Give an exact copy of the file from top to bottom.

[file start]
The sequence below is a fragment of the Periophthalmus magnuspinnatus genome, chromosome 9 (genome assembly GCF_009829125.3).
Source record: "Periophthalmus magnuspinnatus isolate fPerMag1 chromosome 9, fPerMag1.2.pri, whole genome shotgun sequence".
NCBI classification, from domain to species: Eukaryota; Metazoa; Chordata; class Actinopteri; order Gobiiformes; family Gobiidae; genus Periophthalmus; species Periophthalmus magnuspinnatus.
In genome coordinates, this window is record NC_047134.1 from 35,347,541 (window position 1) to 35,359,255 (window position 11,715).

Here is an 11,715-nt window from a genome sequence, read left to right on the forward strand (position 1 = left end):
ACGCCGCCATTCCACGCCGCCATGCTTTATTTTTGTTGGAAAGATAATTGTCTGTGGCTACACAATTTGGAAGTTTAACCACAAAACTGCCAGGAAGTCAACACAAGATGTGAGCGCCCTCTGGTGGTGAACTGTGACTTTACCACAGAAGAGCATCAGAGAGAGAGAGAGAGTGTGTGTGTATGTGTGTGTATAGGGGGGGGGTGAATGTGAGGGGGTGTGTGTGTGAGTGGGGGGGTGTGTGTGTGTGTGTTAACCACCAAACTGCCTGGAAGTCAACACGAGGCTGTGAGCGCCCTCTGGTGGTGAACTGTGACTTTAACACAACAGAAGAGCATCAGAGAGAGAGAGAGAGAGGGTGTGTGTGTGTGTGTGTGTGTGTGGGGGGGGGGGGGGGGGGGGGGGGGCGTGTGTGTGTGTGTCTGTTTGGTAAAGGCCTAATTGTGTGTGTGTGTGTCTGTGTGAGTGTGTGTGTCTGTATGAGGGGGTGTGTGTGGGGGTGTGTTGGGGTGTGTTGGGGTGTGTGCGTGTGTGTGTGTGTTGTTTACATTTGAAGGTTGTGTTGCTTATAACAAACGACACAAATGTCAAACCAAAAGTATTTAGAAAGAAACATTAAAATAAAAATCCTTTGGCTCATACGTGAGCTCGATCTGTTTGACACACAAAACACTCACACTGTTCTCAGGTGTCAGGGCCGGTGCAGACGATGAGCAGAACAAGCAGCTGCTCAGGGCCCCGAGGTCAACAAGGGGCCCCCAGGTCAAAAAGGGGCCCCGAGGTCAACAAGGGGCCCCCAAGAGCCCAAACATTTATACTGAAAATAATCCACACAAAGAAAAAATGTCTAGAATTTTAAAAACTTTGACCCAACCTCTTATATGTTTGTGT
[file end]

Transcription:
The sequence below is a fragment of the Periophthalmus magnuspinnatus genome, chromosome 9 (genome assembly GCF_009829125.3).
Source record: "Periophthalmus magnuspinnatus isolate fPerMag1 chromosome 9, fPerMag1.2.pri, whole genome shotgun sequence".
NCBI classification, from domain to species: Eukaryota; Metazoa; Chordata; class Actinopteri; order Gobiiformes; family Gobiidae; genus Periophthalmus; species Periophthalmus magnuspinnatus.
In genome coordinates, this window is record NC_047134.1 from 35,347,541 (window position 1) to 35,359,255 (window position 11,715).

Here is an 11,715-nt window from a genome sequence, read left to right on the forward strand (position 1 = left end):
ACGCCGCCATTCCACGCCGCCATGCTTTATTTTTGTTGGAAAGATAATTGTCTGTGGCTACACAATTTGGAAGTTTAACCACAAAACTGCCAGGAAGTCAACACAAGATGTGAGCGCCCTCTGGTGGTGAACTGTGACTTTACCACAGAAGAGCATCAGAGAGAGAGAGAGAGTGTGTGTGTATGTGTGTGTATAGGGGGGGGGTGAATGTGAGGGGGTGTGTGTGTGAGTGGGGGGGTGTGTGTGTGTGTGTTAACCACCAAACTGCCTGGAAGTCAACACGAGGCTGTGAGCGCCCTCTGGTGGTGAACTGTGACTTTAACACAACAGAAGAGCATCAGAGAGAGAGAGAGAGAGGGTGTGTGTGTGTGTGTGTGTGTGTGGGGGGGGGGGGGGGGGGGGGGGGGCGTGTGTGTGTGTGTCTGTTTGGTAAAGGCCTAATTGTGTGTGTGTGTGTCTGTGTGAGTGTGTGTGTCTGTATGAGGGGGTGTGTGTGGGGGTGTGTTGGGGTGTGTTGGGGTGTGTGCGTGTGTGTGTGTGTTGTTTACATTTGAAGGTTGTGTTGCTTATAACAAACGACACAAATGTCAAACCAAAAGTATTTAGAAAGAAACATTAAAATAAAAATCCTTTGGCTCATACGTGAGCTCGATCTGTTTGACACACAAAACACTCACACTGTTCTCAGGTGTCAGGGCCGGTGCAGACGATGAGCAGAACAAGCAGCTGCTCAGGGCCCCGAGGTCAACAAGGGGCCCCCAGGTCAAAAAGGGGCCCCGAGGTCAACAAGGGGCCCCCAAGAGCCCAAACATTTATACTGAAAATAATCCACACAAAGAAAAAATGTCTAGAATTTTAAAAACTTTGACCCAACCTCTTATATGTTTGTGT